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How could I prevent my page displaying an unstyled view while the page is loading ? I think its probably because of the order of loading different JavaScript-files. Is there a best-practice, for example loading plugins before my own code ? Should every jQuery/.js-function called after document.ready or windows.load ?

link to page

Thanks

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up vote 3 down vote accepted

YSlow will give you some good ideas for starting points on this page. Quoting from running it on your www.cewas.org:

  1. Grade D on Reduce the number of DOM elements. There are 1489 DOM elements on the page. A complex page means more bytes to download, and it also means slower DOM access in JavaScript. Reduce the number of DOM elements on the page to improve performance.

  2. Grade E on Make fewer HTTP requests This page has 11 external Javascript scripts. Try combining them into one. This page has 5 external stylesheets. Try combining them into one. Decreasing the number of components on a page reduces the number of HTTP requests required to render the page, resulting in faster page loads. Some ways to reduce the number of components include: combine files, combine multiple scripts into one script, combine multiple CSS files into one style sheet, and use CSS Sprites and image maps.

  3. Grade F on Compress components with gzip. There are 15 plain text components that should be sent compressed ... Compression reduces response times by reducing the size of the HTTP response. Gzip is the most popular and effective compression method currently available and generally reduces the response size by about 70%. Approximately 90% of today's Internet traffic travels through browsers that claim to support gzip.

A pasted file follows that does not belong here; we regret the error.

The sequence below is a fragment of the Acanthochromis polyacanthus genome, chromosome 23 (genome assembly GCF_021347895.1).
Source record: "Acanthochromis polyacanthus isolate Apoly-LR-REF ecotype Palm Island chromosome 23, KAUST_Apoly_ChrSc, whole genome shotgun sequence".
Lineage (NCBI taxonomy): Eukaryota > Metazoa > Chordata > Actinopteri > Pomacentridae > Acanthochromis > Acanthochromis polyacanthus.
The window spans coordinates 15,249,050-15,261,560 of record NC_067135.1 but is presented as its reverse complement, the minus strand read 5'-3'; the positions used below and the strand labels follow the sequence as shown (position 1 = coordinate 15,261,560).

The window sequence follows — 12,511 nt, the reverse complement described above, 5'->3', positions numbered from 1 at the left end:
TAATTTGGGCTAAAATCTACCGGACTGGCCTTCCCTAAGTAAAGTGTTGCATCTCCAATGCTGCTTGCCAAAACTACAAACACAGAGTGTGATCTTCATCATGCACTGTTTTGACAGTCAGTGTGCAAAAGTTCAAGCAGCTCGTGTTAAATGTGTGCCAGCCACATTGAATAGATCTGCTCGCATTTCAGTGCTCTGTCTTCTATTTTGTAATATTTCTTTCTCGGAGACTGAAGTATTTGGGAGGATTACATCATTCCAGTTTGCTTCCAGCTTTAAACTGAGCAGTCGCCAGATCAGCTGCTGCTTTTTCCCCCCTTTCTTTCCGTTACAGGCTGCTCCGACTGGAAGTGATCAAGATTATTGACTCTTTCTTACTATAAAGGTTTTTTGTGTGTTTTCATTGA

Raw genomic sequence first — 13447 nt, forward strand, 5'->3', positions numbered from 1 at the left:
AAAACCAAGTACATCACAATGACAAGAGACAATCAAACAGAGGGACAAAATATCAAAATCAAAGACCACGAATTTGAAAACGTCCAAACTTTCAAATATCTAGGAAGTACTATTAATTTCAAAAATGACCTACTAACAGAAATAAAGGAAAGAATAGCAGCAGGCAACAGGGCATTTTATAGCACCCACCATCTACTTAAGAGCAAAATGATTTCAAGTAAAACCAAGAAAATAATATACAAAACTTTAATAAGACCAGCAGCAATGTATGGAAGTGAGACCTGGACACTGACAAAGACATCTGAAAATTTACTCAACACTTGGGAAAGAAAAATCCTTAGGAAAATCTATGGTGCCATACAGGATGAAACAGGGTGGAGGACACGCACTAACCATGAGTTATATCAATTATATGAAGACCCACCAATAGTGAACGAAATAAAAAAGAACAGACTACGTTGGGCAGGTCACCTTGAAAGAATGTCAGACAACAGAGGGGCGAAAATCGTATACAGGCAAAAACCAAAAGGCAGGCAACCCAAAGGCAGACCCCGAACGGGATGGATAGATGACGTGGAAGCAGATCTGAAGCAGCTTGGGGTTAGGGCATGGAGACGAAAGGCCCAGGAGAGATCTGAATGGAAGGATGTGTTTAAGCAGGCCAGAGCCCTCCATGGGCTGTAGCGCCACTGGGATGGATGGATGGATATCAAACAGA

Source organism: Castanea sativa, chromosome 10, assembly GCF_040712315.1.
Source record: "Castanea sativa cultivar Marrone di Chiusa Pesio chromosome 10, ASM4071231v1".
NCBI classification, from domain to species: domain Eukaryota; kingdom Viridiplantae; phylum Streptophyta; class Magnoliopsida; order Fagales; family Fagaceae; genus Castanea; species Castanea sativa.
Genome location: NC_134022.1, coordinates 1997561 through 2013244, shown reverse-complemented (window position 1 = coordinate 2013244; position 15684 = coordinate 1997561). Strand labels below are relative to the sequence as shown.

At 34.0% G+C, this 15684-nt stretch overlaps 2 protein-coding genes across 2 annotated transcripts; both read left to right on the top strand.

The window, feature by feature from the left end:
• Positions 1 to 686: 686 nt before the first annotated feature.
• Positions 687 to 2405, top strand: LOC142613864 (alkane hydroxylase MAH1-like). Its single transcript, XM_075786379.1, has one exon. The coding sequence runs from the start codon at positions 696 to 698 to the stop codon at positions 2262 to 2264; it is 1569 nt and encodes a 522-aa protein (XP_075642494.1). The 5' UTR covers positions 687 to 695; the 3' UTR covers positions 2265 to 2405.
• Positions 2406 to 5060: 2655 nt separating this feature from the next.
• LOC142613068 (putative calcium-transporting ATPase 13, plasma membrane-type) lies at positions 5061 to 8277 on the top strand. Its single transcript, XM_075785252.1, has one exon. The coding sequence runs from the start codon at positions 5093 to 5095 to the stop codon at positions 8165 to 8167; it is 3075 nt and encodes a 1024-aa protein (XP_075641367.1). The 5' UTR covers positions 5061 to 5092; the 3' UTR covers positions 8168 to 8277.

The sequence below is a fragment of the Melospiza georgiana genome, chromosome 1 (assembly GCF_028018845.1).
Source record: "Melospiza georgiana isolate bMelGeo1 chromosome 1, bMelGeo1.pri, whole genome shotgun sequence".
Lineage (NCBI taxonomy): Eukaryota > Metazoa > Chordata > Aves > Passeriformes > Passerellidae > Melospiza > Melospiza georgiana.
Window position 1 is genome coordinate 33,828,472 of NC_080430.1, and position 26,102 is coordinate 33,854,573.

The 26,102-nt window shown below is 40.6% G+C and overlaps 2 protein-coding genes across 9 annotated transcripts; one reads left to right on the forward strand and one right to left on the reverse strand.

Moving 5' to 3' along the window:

4. Grade F on Add Expires headers. There are 61 static components without a far-future expiration date.... Web pages are becoming increasingly complex with more scripts, style sheets, images, and Flash on them. A first-time visit to a page may require several HTTP requests to load all the components. By using Expires headers these components become cacheable, which avoids unnecessary HTTP requests on subsequent page views. Expires headers are most often associated with images, but they can and should be used on all page components including scripts, style sheets, and Flash.


To add my own 2 cents: you might want to hide all elements until the entire page loads. This seems to be what you intend with the progress bar, but the sheer number of elements and scripts/styles on your page seems to be preventing it. You could load the bare minimum subset of CSS/JS/HTML to set up the progress bar and then load the rest of the elements in some asynchronous Javascript, only showing the full page once they have all loaded (a la Gmail).

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ok I used Yslow, minified my Javascript and put all the external .js to one file. -> overall performance score went up from 60 to 73. But the FOUC(mentioned below) is still there... – algro Sep 25 '10 at 15:47
    
Indeed, I implemented the progress bar / plugin for loading the page, before displaying it. Is there something like a minimal example, how I could implement the asynchronous Javascript ? – algro Sep 25 '10 at 16:00